Stress incontinence occurs when your bladder leaks urine during physical activity or exertion. It may happen when you cough, lift something heavy, change positions, or exercise.
Incontinence - stress; Bladder incontinence stress; Pelvic prolapse - stress incontinence; Stress incontinence; Leakage of urine - stress incontinence; Urinary leakage - stress incontinence; Pelvic floor - stress incontinence
Most adults can hold over 2 cups (480 milliliters) of urine in their bladder. Stress incontinence occurs when the muscles that control your ability to hold urine get weak or do not work.
- The bladder and urethra are supported by the pelvic floor muscles. Urine flows from your bladder through your urethra to the outside.
- The sphincter is a muscle around the opening of the bladder. It squeezes to prevent urine from leaking through the urethra.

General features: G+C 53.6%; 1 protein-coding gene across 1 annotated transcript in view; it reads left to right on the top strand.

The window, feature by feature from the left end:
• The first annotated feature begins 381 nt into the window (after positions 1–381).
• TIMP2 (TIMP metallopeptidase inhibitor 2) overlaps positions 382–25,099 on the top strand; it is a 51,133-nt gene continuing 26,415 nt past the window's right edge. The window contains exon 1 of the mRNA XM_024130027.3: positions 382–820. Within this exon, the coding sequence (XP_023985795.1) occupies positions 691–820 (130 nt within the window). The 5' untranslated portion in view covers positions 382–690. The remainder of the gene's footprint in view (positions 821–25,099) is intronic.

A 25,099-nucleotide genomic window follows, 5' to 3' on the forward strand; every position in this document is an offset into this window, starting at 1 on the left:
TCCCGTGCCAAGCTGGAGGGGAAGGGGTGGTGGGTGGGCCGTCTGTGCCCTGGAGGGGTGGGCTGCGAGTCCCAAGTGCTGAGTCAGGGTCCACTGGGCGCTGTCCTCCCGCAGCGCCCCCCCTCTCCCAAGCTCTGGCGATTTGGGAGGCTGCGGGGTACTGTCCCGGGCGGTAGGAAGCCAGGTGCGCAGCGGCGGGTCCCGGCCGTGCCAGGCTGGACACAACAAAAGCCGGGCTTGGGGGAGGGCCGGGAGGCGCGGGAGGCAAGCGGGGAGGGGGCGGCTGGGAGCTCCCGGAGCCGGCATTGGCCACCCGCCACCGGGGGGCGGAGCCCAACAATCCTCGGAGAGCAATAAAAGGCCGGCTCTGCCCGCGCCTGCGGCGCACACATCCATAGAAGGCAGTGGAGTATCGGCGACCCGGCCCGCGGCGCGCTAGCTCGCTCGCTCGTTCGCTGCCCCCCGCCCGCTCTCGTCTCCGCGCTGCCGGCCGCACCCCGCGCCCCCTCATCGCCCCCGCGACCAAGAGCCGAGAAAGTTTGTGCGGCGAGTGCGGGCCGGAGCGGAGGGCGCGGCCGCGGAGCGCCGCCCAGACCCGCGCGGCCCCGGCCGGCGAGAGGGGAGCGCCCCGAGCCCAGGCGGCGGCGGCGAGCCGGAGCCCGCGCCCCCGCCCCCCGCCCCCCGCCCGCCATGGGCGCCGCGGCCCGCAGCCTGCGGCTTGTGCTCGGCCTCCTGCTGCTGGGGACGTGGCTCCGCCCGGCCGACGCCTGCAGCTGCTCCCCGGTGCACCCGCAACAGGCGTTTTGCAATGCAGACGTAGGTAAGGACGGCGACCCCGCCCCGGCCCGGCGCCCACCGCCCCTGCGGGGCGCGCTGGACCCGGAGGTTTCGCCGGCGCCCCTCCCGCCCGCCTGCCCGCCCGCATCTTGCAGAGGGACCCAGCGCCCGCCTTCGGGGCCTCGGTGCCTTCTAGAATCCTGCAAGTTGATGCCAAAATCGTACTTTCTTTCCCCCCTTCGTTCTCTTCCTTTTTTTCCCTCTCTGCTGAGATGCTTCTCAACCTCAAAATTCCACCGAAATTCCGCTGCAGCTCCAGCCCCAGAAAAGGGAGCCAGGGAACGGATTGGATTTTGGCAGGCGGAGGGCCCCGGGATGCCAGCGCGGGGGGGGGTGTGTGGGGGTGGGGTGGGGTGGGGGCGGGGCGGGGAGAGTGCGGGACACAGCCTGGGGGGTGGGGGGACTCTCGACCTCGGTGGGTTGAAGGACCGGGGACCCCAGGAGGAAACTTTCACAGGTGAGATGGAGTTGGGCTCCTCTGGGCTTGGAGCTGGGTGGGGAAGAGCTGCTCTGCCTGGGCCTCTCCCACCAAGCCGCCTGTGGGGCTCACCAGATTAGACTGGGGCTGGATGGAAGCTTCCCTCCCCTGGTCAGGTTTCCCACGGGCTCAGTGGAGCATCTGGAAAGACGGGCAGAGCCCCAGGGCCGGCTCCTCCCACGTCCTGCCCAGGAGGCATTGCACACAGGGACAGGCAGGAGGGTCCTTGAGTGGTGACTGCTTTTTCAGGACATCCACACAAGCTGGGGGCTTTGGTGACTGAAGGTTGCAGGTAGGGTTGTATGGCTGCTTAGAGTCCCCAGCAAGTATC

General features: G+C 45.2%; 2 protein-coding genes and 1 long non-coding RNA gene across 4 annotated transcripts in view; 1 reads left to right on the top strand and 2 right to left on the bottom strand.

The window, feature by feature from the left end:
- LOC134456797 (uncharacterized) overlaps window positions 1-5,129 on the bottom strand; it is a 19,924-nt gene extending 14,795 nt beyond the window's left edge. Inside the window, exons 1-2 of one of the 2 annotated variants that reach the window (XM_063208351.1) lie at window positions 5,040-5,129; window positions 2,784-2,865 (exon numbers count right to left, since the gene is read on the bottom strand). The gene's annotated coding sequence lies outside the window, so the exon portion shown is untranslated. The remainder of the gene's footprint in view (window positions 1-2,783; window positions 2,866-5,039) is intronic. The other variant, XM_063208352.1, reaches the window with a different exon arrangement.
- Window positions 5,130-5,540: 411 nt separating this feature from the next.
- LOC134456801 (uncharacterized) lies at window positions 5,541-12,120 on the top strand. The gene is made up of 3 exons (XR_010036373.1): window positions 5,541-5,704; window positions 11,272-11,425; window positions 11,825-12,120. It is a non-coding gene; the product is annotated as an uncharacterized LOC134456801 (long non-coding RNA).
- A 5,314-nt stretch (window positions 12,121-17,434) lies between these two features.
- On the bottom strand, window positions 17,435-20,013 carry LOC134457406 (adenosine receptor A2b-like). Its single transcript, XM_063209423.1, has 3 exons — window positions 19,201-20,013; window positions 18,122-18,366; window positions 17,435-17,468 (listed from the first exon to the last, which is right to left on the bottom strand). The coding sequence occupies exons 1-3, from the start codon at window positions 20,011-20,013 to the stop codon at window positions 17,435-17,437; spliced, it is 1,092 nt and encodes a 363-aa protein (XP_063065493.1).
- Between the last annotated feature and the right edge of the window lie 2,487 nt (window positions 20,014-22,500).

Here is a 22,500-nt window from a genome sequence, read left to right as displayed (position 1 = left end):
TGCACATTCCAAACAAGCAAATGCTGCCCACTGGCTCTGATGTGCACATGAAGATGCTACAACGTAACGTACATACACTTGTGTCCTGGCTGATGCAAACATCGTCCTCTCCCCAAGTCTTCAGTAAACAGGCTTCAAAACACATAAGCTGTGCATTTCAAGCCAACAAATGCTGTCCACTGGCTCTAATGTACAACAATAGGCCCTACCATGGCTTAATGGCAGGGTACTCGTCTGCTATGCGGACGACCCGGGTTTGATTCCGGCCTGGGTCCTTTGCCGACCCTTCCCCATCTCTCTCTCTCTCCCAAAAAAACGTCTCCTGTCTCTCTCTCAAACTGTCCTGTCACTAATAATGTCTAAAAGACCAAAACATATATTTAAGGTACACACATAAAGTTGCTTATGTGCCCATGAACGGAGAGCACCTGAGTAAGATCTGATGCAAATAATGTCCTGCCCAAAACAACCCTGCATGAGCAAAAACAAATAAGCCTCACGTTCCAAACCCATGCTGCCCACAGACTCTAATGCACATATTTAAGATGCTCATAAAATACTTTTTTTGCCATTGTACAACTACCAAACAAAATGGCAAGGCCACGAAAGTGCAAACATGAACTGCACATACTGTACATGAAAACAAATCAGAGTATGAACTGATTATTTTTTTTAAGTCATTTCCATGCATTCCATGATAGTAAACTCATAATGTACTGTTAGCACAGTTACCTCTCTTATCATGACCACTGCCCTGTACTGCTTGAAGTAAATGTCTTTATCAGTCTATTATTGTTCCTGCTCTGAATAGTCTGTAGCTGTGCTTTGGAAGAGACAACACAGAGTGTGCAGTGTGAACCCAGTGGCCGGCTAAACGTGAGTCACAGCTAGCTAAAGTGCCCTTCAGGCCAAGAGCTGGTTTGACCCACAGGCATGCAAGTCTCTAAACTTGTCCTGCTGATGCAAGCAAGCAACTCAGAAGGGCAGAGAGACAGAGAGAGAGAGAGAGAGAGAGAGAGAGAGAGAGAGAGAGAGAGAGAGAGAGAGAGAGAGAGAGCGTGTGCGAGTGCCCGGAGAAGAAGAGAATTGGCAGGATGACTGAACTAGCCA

When either set of muscles become weak, urine can pass when pressure is placed on your bladder. You may notice it when you:
- Lift heavy objects
Weakened muscles may be caused by:
- Injury to the urethra area
- Some medicines
- Surgery in the pelvic area or the prostate (in men)
- Unknown causes
Stress incontinence is the most common type in women. Some things increase your risk, such as:
- You have had more than one pregnancy and vaginal delivery.
- You have pelvic prolapse. This is when your bladder, urethra, or rectum slide into the vagina. Delivering a baby can cause nerve or tissue damage in the pelvic area. This can lead to pelvic prolapse months or years after delivery.